Glass-Steagall: How About Some "Shock & Awe" for Wall Street?

Discussion in 'Stock Market' started by hvactec, Jun 23, 2012.

  1. hvactec
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    hvactec VIP Member

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    Harlan Ullman, regarded as the author of the "shock & awe" military doctrine, is now calling for restoration of Glass-Steagall. In a UPI column, Ullman notes that "Financial markets and global economies are far from recovered and remain vulnerable to massive disruption." He goes on to say, "if this country were serious about making effective reforms to its financial system, three actions will accomplish that aim." These are: "The first is to reinstate and modernize the Glass-Steagall Banking Act of 1933 that separated commercial and investment banking. Second is to regulate by limiting (or banning) credit default swaps and Collateralized Debt Obligations. And third is to ensure that all publicly listed financial firms have an independent chairman who isn't an officer of the company."

    Roddy Boyd, the author of Fatal Risk: A Cautionary Tale of AIG's Corporate Suicide, was interviewed on ValueWalk.com. When he was asked about what role regulation and deregulation played in the AIG collapse, Roddy answered:

    "With respect to regulation, I think it is best to note the authorities are almost always four beats behind what Wall Street is doing. Why Glass-Steagall was so important, or rather, why its elimination in November 1999 was a crucial event, was that it took away the single most important check and balance ever placed on Wall Street. When commercial banks — funding overnight via the Fed, thus, with little short-term capital constraint — were allowed to aggressively build up risk-based assets, the pressure valves were removed from the equation. Traditionally, investment banks had capital constraints and were unable to operate with high leverage for sustained periods... To compete with JPMorgan Chase & Co., Citigroup Inc., and Bank of America Corp. — who had gobbled up I-banks and had adopted their risk-oriented cultures — Lehman, Bear Stearns and Merrill Lynch ran at 30 times their equity capital (and often more). Much hilarity did not ensue. Assessing the wreckage of it all, we should be gimlet-eyed and acknowledge that B of A and Citigroup Inc. would have collapsed without government rescue (as would Merrill Lynch and AIG of course; a credible argument could be made that Goldman Sachs would have gone as well.)"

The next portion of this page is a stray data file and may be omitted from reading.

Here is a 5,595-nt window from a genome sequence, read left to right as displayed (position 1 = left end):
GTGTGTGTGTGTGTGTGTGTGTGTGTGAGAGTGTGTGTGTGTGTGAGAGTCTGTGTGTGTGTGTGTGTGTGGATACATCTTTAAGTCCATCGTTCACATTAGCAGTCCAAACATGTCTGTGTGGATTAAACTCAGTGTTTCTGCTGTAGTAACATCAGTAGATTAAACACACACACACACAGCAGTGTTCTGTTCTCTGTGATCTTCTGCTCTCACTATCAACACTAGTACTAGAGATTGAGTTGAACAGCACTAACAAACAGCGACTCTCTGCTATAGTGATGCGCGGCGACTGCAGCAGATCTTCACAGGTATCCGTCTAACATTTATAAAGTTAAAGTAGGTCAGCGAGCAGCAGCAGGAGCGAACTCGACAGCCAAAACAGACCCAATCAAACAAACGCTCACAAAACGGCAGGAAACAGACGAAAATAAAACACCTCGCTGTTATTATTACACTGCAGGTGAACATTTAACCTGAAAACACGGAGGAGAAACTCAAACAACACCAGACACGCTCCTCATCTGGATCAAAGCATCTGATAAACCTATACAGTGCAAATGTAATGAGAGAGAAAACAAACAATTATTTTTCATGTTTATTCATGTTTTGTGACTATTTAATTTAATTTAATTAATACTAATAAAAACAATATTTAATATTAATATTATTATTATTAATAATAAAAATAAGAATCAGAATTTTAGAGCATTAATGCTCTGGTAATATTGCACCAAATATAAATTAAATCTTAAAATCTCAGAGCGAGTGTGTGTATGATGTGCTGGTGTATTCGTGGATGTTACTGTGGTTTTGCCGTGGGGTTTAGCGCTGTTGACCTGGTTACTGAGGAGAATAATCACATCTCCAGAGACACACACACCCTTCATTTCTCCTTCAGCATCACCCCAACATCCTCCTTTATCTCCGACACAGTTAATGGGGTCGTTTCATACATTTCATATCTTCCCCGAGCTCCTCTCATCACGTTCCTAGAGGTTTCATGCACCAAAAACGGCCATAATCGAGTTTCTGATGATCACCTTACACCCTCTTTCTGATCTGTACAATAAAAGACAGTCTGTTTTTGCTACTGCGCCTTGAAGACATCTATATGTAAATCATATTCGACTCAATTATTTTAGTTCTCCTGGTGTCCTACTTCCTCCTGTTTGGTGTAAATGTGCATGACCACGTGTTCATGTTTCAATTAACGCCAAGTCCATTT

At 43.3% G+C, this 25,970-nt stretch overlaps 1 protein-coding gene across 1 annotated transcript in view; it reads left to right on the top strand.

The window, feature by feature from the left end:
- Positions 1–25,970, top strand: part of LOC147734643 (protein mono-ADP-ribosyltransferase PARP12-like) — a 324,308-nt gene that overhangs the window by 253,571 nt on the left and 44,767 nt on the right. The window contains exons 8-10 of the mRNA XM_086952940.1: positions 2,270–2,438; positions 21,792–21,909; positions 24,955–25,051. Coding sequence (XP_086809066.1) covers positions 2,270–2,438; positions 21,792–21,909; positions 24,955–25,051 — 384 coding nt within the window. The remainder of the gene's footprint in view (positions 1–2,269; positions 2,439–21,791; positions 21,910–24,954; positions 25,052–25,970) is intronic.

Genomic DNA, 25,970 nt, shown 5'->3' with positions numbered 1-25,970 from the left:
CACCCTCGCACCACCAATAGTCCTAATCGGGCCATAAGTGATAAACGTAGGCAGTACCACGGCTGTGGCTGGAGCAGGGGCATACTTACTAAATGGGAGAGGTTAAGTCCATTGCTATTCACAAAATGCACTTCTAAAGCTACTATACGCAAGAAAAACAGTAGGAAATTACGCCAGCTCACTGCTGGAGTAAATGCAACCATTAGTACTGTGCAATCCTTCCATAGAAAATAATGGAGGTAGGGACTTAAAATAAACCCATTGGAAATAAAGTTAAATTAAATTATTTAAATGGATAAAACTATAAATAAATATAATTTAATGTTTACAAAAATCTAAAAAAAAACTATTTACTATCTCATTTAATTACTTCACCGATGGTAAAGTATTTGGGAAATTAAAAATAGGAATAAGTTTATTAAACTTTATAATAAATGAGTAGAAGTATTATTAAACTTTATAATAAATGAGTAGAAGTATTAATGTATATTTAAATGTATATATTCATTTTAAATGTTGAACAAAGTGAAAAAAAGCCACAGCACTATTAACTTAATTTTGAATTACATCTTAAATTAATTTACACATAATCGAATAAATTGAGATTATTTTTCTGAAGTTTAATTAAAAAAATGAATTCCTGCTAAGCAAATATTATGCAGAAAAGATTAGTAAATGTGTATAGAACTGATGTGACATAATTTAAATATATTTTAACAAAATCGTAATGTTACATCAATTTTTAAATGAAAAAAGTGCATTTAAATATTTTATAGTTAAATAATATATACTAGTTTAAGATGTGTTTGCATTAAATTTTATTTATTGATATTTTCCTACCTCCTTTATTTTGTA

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  2. California Girl
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    The scrapping of Glass-Steagal was one of the dumbest political decisions, and was one of the main reasons why we are in such a mess. Which President was responsible for that little clusterfuck?

    Clinton.
     
  3. Mad Scientist
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    Mad Scientist Deplorable Gold Supporting Member Supporting Member

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    A Republican Congress pushed it through THEN Clinton signed it.
     
  4. California Girl
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    California Girl BANNED

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    Yea, I know.... but, since the Dems are blaming Bush for every ill since God was a boy, I figured I'd work to their 'blame rule'.

    This bi-partisan fuck up is the reason I say that both parties are responsible.
     
  5. Billo_Really
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    Billo_Really Litre of the Band

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    Clinton was a closet neocon and Phil Gramm was a piece of shit.
     
  6. HUGGY
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    HUGGY I Post Because I Care Supporting Member

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    Glass-Steagall: How About Some "Shock & Awe" for Wall Street?

    How about some RICCO convictions and prison time?
     

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